Pūkorokoro Miranda, Hauraki
Ngāti Paoa has joined a community group to establish the Tiaki Repo Ki Pūkorokoro Trust to manage the ecological restoration of a 19.6ha reserve. This reserve will add significant habitat for wildlife along the western shores of Tī Kapa Moana/Firth of Thames and provide a place to tell cultural and conservation stories.
Peat Lakes, Waikato
Ngāti Apakura have agreed to an annual work plan for lakes Ruatuna and Rotomānuka, which includes a cultural health index for monitoring the restoration of these freshwater ecosystems. A garden containing rongoā (medicinal plants) and plants suitable for cultural material harvesting will be developed at Lake Ruatuna. The Department of Corrections has added Ruatuna as an adopted site to their partnership programme and agreed to support the development of this garden.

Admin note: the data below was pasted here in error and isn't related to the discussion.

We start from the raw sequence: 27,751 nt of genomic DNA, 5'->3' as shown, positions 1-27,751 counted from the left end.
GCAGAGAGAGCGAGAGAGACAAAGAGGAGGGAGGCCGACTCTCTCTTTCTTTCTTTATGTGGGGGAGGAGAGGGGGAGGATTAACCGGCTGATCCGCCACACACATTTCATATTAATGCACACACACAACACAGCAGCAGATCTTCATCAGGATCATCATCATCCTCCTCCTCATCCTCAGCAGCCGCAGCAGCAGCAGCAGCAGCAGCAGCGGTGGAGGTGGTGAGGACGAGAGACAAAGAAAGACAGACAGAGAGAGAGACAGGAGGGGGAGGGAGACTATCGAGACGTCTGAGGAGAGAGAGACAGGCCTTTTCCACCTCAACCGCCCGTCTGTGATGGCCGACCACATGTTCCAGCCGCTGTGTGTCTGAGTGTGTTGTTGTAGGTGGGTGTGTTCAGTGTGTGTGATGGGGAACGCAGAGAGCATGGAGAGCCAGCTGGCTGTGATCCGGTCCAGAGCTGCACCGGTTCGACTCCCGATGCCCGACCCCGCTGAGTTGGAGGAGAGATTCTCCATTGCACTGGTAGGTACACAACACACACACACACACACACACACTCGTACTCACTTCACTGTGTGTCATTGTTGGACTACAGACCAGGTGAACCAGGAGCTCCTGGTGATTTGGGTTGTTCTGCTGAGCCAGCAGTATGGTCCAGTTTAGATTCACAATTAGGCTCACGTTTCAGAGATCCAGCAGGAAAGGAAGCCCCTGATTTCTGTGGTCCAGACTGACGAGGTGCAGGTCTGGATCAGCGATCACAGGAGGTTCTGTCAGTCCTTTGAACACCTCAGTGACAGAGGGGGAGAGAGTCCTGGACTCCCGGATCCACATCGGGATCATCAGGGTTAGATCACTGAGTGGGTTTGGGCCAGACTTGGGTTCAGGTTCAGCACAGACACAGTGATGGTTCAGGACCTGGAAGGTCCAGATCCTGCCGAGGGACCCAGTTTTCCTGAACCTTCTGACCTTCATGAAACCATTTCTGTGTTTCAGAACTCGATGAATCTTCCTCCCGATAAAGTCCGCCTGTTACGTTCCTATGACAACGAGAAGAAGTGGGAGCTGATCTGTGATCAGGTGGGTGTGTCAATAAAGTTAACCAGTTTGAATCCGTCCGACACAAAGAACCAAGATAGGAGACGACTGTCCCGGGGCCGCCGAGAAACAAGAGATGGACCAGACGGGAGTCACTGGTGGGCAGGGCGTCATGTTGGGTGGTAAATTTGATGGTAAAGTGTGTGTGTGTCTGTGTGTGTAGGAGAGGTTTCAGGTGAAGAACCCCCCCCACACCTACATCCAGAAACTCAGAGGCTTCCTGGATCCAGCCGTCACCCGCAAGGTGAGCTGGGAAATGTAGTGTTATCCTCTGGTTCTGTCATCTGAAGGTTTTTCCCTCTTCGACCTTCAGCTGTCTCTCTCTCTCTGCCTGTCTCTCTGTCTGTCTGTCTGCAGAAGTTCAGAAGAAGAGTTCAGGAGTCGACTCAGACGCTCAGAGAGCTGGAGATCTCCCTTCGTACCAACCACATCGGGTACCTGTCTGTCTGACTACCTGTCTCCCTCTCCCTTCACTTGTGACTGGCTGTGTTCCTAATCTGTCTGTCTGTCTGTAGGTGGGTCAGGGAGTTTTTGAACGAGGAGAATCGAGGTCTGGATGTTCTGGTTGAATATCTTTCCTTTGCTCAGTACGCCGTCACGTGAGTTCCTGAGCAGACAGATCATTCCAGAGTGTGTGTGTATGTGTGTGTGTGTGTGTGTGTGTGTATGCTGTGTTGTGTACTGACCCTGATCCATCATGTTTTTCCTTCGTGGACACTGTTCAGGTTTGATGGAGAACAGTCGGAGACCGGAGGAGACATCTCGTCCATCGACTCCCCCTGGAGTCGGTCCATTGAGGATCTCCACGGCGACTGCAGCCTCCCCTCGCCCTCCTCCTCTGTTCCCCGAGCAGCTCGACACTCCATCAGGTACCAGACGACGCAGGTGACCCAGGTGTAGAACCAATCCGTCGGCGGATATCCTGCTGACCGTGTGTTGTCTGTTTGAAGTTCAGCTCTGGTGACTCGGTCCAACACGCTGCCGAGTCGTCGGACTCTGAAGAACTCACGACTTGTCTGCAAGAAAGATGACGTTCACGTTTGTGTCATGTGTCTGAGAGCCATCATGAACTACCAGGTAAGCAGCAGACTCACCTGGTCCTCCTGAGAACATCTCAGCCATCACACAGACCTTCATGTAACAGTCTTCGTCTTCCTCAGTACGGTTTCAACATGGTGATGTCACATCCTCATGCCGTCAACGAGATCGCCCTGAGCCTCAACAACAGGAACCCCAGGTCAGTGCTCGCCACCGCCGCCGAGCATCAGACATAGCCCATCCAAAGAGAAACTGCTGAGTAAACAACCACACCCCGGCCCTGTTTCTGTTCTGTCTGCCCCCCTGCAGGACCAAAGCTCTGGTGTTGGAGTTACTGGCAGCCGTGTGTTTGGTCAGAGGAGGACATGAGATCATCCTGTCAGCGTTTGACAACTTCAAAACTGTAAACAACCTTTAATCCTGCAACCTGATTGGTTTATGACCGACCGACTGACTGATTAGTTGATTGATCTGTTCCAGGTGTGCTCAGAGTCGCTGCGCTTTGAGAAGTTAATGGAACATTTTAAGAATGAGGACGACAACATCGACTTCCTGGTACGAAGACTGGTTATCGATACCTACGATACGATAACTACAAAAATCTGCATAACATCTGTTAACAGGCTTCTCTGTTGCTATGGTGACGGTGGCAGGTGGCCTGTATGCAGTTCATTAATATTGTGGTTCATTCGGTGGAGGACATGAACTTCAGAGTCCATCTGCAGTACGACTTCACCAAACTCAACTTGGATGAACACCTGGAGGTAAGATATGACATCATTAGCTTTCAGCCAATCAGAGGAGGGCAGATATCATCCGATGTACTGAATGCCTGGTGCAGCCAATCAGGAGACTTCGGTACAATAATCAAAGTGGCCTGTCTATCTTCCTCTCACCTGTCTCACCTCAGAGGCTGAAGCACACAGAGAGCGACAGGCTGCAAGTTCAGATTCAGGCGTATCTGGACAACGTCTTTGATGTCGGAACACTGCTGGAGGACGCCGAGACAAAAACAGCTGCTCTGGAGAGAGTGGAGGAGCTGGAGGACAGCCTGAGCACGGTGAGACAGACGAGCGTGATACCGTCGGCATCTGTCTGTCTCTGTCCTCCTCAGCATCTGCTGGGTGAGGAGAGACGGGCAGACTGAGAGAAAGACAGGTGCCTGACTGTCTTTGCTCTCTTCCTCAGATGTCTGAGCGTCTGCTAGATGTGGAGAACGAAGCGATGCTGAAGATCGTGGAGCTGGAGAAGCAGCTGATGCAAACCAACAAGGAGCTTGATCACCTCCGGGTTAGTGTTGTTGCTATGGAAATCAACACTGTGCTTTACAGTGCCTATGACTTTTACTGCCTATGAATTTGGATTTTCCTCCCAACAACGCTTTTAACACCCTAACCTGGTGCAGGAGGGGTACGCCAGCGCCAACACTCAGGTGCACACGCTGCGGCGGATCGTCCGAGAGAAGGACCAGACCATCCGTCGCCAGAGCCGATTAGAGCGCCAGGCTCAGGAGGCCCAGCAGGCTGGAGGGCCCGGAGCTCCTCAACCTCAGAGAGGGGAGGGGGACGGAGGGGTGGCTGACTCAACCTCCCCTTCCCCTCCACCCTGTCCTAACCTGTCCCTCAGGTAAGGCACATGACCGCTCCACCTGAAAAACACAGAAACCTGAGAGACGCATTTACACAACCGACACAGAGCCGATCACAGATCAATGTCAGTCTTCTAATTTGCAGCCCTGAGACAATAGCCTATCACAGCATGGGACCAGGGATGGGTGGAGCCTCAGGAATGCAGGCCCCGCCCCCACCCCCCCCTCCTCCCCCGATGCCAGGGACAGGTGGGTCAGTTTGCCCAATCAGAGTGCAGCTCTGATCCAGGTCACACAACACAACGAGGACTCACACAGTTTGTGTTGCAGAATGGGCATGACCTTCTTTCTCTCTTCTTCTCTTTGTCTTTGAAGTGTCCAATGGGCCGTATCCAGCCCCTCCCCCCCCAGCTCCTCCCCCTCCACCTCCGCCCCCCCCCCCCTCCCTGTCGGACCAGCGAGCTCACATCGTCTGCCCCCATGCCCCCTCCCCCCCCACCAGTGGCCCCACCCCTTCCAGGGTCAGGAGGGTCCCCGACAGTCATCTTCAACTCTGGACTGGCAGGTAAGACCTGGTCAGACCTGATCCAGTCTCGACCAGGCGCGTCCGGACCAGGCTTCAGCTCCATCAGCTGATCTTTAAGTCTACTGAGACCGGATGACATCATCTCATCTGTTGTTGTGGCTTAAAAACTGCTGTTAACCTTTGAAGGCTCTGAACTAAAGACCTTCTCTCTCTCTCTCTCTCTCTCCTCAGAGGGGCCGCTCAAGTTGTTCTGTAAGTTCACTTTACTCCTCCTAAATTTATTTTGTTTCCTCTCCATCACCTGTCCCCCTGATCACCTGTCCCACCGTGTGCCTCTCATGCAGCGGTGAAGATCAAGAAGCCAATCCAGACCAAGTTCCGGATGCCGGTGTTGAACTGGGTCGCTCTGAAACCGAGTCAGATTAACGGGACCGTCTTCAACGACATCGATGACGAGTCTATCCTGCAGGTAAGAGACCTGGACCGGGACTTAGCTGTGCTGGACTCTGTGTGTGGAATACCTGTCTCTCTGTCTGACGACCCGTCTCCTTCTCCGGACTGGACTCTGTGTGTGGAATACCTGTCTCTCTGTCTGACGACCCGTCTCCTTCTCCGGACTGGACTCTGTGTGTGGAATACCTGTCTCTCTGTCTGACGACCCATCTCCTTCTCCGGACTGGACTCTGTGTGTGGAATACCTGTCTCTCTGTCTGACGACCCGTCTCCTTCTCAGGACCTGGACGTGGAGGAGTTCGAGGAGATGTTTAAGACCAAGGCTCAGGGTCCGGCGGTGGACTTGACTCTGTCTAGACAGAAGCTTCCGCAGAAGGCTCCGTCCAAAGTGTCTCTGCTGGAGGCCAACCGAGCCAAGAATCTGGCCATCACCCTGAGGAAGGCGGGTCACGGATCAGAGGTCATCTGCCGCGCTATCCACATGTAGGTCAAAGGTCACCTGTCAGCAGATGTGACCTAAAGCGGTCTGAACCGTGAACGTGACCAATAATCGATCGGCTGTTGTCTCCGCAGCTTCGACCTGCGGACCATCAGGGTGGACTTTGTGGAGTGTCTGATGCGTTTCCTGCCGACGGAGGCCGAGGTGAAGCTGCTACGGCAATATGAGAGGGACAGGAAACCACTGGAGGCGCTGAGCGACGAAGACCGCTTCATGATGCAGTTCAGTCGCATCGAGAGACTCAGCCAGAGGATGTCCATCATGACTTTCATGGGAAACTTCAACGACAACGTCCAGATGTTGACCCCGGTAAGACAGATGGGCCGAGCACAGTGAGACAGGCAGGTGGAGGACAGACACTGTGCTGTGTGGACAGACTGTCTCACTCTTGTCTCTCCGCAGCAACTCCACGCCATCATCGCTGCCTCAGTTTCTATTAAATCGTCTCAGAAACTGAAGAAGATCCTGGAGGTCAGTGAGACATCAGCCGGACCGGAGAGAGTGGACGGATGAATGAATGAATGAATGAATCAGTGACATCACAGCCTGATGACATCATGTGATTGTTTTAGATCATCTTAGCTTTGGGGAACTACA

Ararira-LII River, Canterbury
A rūnanga advisory group (Te Mana Ararira) is being funded to participate in developing the Living Water Annual Plan and integrate Mātauranga Māori into freshwater ecosystem restoration projects in farm waterways and the public drainage network.
The Whakamana Te Waituna partnership is a large scale multi-year collaborative project funded by partners including Ngāi Tahu working to restore rūnanga kaitiaki of Waituna lagoon.
What has been learnt from the project?
Building trust takes time and relies heavily on individuals having strong people skills. Innovation and success is more likely with collective knowledge and shared understanding. The sharing of knowledge is about the process of sharing as much as the knowledge itself. Working together on projects de-mystifies and shrinks actual or perceived knowledge gaps. Using only western science as a project driver limits opportunities.